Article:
‘… Mr Fred Law, who should rapidly make his way in public favour, sang ”Allow me to see you home,” and ”If a girl likes to kiss me,” in a merry style; and was following by handsome Phœbe Don, who, though possessed of only a small voice, makes the most of it, and contrived to win admiration in her song of the ”Little Cat,” and in another which allowed the audience to exercise their own sweet voices… .’
(The Era, London, Sunday, 14 November 1880, p. 4b)

Phoebe Don played the small part of Blue Peter in the pantomime Robinson Crusoe, produced at Drury Lane Theatre, on 26 December 1881, of which the stars were Dot and Minnie Mario, James Fawn, Miss Amalia, Arthur Roberts, Fanny Leslie, Harry Nicholls and Charles Lauri junior. Miss Don’s last known appearances were at the London Pavilion, Piccadilly Circus, London, in May 1882.

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Rumpelstiltskin; or, The Woman at the Wheel, New Royalty Theatre, London, 1864

August 19, 2013

three carte de visite photographs of characters from F.C. Burnand’s extravaganza, Rumpelstiltskin; or, The Woman at the Wheel, produced at the New Royalty Theatre, Soho, London, 28 March 1864.
left to right: Miss Pelham as Roseken, Lydia Maitland as Prince Poppet, Edmund Edmunds as Rumpelstiltskin, and below: Ada Cavendish as Princess Superba
(photos: Southwell Brothers, London, 1864)

‘A lively overture preceded the extravaganza of Rumpelstiltskin; or, The Woman at the Wheel. The wheel is simply the wheel of fortune, from which, by the aid of Rumpelstiltskin, the heroine manages to spin straw into gold. Mr. Burnand, with charming candour, in a brief preface in the book of words, informs us that the story is taken from that of the Brothers Grimm, and that he has helped himself to any other little characters or incident he thought likely to add to the interest of the piece. The wisdom of attempting to tell the story of a burlesque in a brief criticism is, rather questionable. The lively airs, the pretty dances, the naivete and abandon of the actors and actresses, refuse to be set down on paper. Yet for a due appreciation of the story they are necessary, and without them the narrative cannot do justice to the author. Briefly, the story is this. King Tagarag, like many a king (especially of the burlesque and pantomime), has an empty exchequer. He conceives, also like many another stage monarch, a notable scheme for getting the same filled, the novelty of which is not very striking. It is the marriage of his son, Prince Poppet, to the Princess Superba, who has wealth untold. There is one little obstacle to this scheme. The Prince has lost his heart to a miller’s daughter. He refuses, and goes to see the miller’s daughter, is surprised by his Royal father, who is told that the miller’s daughter can spin gold from straw. She is cast into prison until she can prove the assertion. While she is bewailing her inability Rumpelstiltskin, the dwarf, makes his appearance, proposes marriage, offers a bond for signature, and promises to endow her with the ability to spin the gold from straw if she signs. She signs, afterwards spins out the gold, and is about to join hands with the Prince, when the Dwarf appears to demand her hand. An arrangement is made, by which she is to have, however, three days before the fulfilment of the contract, and if in the meantime any one can guess his name it is to be void. By the aid of an old witch this is discovered, the dwarf virtuously endows the bride, and the extravaganza concludes with a stage covered with nuggets of gold huge enough to have a wonderful effect on the money market of King Tagarag’s kingdom. So much for the story. It is the least part of the piece. The acting throughout is good. The varied accomplishments of the ladies who gather under the banner of the New Royalty found an ample field. Miss Ada Cavendish looked, dressed, and acted the haughty Princess with skill. Admirable as her Venus, in Ixion [i.e. Burnand’s extravaganza, Ixion; or, The Man at the Wheel, produced at the New Royalty, Soho, London, 28 September 1863], was, her Princess Superba is unquestionably better; the scene in which she assumes the wig and gown and appears as Counsel for the Defence is a capital one. Miss Lydia Maitland makes a pleasing Prince Poppet. Mrs. [Charles] Selby’s character is not a very great one, but she invests it with a power that makes the scene in which she takes part one of the best of the piece. Miss Pelham, as Roseken, the beloved of Prince Poppet, and Miss H. Pelham also played satisfactorily. Mr. Edmund Edmunds made a promising debut as Rumpelstiltskin. His singing and acting are alike good, and the character is perfectly made up. Mr. Joseph Robins, who plays the mother of Roseken (the Miller’s wife), is very droll, and his part as a witness at the trial is admirably done. Broad as it is, the habitues of law courts will recognise in it the fruit of faithful study or that class of witness who are the plague of barristers. Mr. W.H. Stephens, as the King, and Mr. Wagstaff, as Goldensticken, his usher, were amusing. In the second scene, which is the Exterior of Jolinosio’s Miss Rosina Wright, aided by a strong corps de ballet, executes some of the most graceful dances we have seen for some time. In scene four the Miller’s daughter is put on her trial as a gold spinner, and she accomplishes the task most completely, sheets of gold spreading over the floor and all around as she turns her wheel, and the Hall of the Palace suddenly changing its exterior appearance t represent the same metal. Scene five is pretty, but unpretentious. Scene six, not as much for scenic effect as for parody of a trial which takes place in it, is the best of them all. Author, actors, and actresses have continued to make it so, and it is the best one of its character we have witnessed. It leads up to the “Abode of Golden Gilt,” and a well-delivered epilogue by Mrs. Selby, followed by a general dance, terminates this capital extravaganza.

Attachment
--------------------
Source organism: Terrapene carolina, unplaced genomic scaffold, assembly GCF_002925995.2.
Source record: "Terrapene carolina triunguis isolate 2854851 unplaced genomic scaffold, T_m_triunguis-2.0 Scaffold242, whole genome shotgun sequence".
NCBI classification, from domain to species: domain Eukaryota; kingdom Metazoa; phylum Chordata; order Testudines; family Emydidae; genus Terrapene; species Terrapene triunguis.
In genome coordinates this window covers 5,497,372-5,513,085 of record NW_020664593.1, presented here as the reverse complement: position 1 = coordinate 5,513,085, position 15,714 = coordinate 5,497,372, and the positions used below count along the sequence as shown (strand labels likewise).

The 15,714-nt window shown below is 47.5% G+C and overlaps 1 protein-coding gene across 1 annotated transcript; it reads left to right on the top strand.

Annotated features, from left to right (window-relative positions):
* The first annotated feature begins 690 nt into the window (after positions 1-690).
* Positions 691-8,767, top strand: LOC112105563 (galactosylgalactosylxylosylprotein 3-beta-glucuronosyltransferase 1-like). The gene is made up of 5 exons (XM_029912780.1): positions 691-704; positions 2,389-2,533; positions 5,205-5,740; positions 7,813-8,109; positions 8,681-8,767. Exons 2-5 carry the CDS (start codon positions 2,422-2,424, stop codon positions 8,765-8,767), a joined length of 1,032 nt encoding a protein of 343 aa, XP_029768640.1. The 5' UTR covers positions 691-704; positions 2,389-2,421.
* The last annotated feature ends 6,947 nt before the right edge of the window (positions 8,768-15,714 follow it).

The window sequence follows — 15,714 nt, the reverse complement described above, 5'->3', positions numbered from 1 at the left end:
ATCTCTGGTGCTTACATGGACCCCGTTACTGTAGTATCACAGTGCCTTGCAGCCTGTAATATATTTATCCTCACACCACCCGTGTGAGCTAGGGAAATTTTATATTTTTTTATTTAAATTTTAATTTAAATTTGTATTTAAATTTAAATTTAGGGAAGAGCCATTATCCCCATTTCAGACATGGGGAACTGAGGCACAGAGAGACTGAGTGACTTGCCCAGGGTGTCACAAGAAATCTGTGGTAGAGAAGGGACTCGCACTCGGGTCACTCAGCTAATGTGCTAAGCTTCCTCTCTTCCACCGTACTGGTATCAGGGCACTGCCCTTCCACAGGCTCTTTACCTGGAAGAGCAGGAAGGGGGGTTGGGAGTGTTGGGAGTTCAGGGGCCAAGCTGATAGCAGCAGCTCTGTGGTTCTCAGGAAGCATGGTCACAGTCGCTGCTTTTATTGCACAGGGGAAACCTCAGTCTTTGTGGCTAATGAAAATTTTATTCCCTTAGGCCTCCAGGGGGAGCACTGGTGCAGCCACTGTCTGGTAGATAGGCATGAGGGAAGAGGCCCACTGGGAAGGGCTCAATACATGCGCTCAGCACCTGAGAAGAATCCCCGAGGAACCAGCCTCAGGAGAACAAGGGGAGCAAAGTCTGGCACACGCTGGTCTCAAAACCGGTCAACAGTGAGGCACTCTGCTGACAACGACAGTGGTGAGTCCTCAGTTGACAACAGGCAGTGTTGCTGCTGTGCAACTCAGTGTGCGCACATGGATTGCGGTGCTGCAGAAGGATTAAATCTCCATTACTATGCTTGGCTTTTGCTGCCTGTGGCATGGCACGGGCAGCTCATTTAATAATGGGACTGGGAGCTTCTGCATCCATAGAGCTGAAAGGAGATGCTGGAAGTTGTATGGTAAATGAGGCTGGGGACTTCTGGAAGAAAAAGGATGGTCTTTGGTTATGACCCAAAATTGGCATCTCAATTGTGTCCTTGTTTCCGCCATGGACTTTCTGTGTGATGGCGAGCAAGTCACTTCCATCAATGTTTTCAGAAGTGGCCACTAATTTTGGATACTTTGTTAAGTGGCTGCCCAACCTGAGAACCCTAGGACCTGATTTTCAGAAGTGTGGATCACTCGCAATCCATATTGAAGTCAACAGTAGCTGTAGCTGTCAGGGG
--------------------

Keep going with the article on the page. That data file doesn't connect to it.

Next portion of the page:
‘We deeply regret to have to add that a sad circumstance, which took place on the first night, rendered the task of the ladies and gentlemen on the stage one of peculiar difficulty, and had scarcely less effect on the audience. Mr. H. Seymour, who made his first appearance in the character of the Miller, was seized with a fit that terminated fatally. Mrs. Selby, with much natural feeling and emotion, announced the fact to the audience. Mr. Phelps took up the character, and has continued to play it since. Mr. Burnand also, when called before the curtain, alluded to the sad circumstance under which the latter part of his work had for the first time been played. Mr. Phelps has now studied the part, for which he was at first wholly unprepared, and the piece goes off amid enthusiastic demonstrations of approval.’
(The Era, London, Sunday, 3 April 1864, p.11b/c)